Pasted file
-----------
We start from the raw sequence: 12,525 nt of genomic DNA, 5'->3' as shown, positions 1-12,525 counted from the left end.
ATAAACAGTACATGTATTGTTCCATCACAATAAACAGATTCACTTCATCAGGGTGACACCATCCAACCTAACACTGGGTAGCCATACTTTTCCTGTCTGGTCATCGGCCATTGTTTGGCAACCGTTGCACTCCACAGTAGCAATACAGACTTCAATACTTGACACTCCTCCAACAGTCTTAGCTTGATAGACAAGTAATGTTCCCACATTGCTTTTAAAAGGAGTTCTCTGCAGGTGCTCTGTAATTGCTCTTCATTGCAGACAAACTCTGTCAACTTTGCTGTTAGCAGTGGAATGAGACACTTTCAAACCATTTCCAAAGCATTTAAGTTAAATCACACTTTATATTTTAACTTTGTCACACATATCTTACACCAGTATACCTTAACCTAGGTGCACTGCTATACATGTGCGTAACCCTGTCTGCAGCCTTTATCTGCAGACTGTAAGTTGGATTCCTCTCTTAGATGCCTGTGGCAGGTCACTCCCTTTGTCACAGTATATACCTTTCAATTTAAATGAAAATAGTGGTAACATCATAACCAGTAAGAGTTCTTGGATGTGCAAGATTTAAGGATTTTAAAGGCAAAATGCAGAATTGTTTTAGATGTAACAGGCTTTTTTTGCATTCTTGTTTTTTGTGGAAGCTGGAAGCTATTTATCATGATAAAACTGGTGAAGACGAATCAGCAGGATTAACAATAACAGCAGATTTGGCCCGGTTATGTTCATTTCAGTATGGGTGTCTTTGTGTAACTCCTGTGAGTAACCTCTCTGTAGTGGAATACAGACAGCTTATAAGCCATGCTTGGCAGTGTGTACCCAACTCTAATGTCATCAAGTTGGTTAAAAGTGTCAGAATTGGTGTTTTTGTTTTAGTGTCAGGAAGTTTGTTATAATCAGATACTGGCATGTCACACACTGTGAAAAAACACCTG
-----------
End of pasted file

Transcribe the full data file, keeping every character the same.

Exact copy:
We start from the raw sequence: 12,525 nt of genomic DNA, 5'->3' as shown, positions 1-12,525 counted from the left end.
ATAAACAGTACATGTATTGTTCCATCACAATAAACAGATTCACTTCATCAGGGTGACACCATCCAACCTAACACTGGGTAGCCATACTTTTCCTGTCTGGTCATCGGCCATTGTTTGGCAACCGTTGCACTCCACAGTAGCAATACAGACTTCAATACTTGACACTCCTCCAACAGTCTTAGCTTGATAGACAAGTAATGTTCCCACATTGCTTTTAAAAGGAGTTCTCTGCAGGTGCTCTGTAATTGCTCTTCATTGCAGACAAACTCTGTCAACTTTGCTGTTAGCAGTGGAATGAGACACTTTCAAACCATTTCCAAAGCATTTAAGTTAAATCACACTTTATATTTTAACTTTGTCACACATATCTTACACCAGTATACCTTAACCTAGGTGCACTGCTATACATGTGCGTAACCCTGTCTGCAGCCTTTATCTGCAGACTGTAAGTTGGATTCCTCTCTTAGATGCCTGTGGCAGGTCACTCCCTTTGTCACAGTATATACCTTTCAATTTAAATGAAAATAGTGGTAACATCATAACCAGTAAGAGTTCTTGGATGTGCAAGATTTAAGGATTTTAAAGGCAAAATGCAGAATTGTTTTAGATGTAACAGGCTTTTTTTGCATTCTTGTTTTTTGTGGAAGCTGGAAGCTATTTATCATGATAAAACTGGTGAAGACGAATCAGCAGGATTAACAATAACAGCAGATTTGGCCCGGTTATGTTCATTTCAGTATGGGTGTCTTTGTGTAACTCCTGTGAGTAACCTCTCTGTAGTGGAATACAGACAGCTTATAAGCCATGCTTGGCAGTGTGTACCCAACTCTAATGTCATCAAGTTGGTTAAAAGTGTCAGAATTGGTGTTTTTGTTTTAGTGTCAGGAAGTTTGTTATAATCAGATACTGGCATGTCACACACTGTGAAAAAACACCTG